The proposed removal from the endangered species list of the rodent formerly known as the Preble’s meadow jumping mouse is obviously something to cheer. But it likely won’t happen without a protracted battle against those who are exploiting the Endangered Species Act to dictate land use decisions everywhere in the country.
More than just a mouse is riding on the outcome. Relegating the creature once dubbed “mighty mouse” to the realm of myth — where it joins Bigfoot and the jackalope — would be an embarrassing black eye for federal bureaucrats and environmentalist groups who pushed the listing. And neither group likes to admit error or relinquish control. The debacle might also bolster the case for overhauling the ESA, threatening the Holy Grail of environmental laws. So it will require vigilance on the public’s part to move the process forward.
Let’s remember: We’re where we are today only due to the persistence of a handful of people who looked at the mouse and smelled a rat. Were it left to the federal government and the greens, this costly charade would have gone on forever.
Efforts already are under way to redefine the law and the debate in ways that will keep the mouse on the list. And almost any loophole or legal maneuver will be tried. Expect lawsuits. Expect foot-dragging. Expect attacks on the science, and the scientist, that exposed the animal’s true taxonomy. Expect an effort to list the Bear Lodge mouse, which is what a Preble’s mouse actually is.
We’ve already heard activists questioning the methods used to determine the animal’s identity and impugning the motives of the scientist involved, Rob Roy Ramey of the Denver Museum of Nature and Science. We’ve even heard it said that Ramey’s findings won’t be valid until they appear in a respected journal.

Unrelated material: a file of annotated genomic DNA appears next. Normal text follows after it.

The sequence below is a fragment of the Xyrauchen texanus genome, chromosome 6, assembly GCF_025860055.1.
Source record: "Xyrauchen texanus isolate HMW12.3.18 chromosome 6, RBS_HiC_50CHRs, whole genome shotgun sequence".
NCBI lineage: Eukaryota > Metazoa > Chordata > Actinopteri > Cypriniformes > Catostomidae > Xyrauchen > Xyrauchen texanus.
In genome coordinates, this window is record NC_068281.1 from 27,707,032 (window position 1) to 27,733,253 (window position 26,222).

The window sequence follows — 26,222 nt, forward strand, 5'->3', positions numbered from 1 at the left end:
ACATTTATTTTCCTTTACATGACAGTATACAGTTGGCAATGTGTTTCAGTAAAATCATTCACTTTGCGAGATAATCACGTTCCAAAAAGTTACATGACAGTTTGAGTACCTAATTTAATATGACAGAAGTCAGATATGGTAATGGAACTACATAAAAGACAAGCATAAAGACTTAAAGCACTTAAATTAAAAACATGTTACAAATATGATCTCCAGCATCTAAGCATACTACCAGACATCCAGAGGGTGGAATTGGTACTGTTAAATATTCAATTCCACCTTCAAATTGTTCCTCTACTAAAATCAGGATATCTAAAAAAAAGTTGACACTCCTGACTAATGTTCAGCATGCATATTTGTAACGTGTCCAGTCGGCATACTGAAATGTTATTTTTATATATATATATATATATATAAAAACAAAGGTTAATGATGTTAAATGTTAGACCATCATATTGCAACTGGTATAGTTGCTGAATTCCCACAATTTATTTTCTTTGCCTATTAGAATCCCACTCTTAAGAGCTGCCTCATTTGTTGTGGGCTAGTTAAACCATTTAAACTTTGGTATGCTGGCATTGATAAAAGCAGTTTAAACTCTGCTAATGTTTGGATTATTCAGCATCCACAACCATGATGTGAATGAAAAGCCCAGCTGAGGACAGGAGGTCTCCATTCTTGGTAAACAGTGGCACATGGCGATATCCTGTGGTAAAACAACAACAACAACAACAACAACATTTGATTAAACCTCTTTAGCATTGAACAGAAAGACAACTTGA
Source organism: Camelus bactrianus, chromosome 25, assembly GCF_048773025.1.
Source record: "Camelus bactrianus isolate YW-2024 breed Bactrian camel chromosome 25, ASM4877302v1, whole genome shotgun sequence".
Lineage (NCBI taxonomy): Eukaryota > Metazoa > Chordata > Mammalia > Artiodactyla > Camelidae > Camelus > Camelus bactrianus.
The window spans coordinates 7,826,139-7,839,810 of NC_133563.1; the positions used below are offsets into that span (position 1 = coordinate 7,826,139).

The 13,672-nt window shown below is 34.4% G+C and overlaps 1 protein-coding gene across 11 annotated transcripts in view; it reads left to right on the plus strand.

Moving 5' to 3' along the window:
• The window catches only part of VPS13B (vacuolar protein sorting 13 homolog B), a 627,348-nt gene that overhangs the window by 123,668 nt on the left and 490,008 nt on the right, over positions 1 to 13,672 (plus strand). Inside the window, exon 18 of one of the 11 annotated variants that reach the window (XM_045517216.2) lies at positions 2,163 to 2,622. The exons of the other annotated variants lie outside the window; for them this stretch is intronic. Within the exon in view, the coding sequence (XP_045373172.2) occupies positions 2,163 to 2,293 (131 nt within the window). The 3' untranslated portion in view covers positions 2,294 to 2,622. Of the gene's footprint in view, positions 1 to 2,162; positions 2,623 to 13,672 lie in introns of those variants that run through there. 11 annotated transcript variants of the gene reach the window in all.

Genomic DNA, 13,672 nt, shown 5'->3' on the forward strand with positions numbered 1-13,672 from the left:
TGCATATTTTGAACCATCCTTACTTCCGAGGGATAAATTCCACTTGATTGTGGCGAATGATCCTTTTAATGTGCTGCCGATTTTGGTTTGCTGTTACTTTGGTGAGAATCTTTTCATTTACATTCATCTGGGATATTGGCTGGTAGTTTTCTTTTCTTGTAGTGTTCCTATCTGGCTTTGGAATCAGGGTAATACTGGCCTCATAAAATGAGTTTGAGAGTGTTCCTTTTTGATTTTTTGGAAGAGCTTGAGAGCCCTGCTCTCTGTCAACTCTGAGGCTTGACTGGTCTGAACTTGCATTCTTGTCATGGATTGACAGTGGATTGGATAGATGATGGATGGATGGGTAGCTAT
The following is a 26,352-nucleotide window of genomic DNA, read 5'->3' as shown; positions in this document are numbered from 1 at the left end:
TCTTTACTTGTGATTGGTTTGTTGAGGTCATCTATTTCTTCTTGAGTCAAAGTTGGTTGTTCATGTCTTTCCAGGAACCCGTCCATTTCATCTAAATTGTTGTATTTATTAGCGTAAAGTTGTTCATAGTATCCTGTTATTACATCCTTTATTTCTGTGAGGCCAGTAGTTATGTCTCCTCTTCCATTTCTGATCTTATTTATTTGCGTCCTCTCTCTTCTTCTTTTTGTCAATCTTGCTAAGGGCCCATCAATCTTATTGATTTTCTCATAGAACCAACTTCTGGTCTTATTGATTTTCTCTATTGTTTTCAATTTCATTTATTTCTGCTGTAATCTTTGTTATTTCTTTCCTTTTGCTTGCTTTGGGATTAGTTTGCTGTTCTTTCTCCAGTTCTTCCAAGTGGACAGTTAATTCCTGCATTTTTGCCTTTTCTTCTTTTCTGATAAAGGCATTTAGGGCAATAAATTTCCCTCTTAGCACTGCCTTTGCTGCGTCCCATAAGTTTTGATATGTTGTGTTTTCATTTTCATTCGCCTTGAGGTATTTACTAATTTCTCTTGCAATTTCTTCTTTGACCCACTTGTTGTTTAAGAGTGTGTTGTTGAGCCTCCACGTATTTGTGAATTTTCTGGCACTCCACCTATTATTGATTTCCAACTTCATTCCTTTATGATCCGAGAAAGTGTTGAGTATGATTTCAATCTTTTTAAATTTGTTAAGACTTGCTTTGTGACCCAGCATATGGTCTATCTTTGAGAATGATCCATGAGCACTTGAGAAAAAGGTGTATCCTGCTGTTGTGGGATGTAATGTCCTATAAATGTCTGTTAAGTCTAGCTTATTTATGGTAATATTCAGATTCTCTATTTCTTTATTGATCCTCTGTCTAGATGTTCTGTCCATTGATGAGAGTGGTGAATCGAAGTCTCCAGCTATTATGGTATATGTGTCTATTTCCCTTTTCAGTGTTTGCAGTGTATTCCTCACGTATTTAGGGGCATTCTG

Funny, we don’t remember such fastidiousness about the science used to support the animal’s listing — it was shockingly flimsy, as we now know. Nor did anyone question the motives of those pushing mouse protections. We all might have been spared a lot of time and trouble had such skepticism been applied back then. A double standard seems to exist for what level of evidence is required to list and to de-list a species, suggesting that expediency, rather than science, frequently dominates the process.
And what of those on whom the mouse’s listing has fallen hardest, curtailing their property rights or costing them millions of dollars? What recourse do they have now? To whom can they turn for justice or compensation? Who will be punished to ensure such mistakes aren’t repeated?
There are no clear answers to these questions. But a few possible responses come to mind. Impacted parties should seek Preble’s mouse reparations, either through the courts or Congress. The Fifth Amendment prohibits the government from “taking” private property without compensation. And this clearly meets the definition of what some call a “regulatory taking,” for which compensation is due. Farmers in California recently received millions of dollars in compensation because the federal government diverted their irrigation water to meet the needs of an endangered fish, drying up their crops. That court decision set a precedent worth exploring.
If that fails, legislation should be introduced requiring that compensation be paid to private individuals or entities adversely impacted by an endangered species listing made in error. This would not only be the constitutional thing to do, but the right thing to do if we intend to hold the federal government accountable when it regulates this recklessly.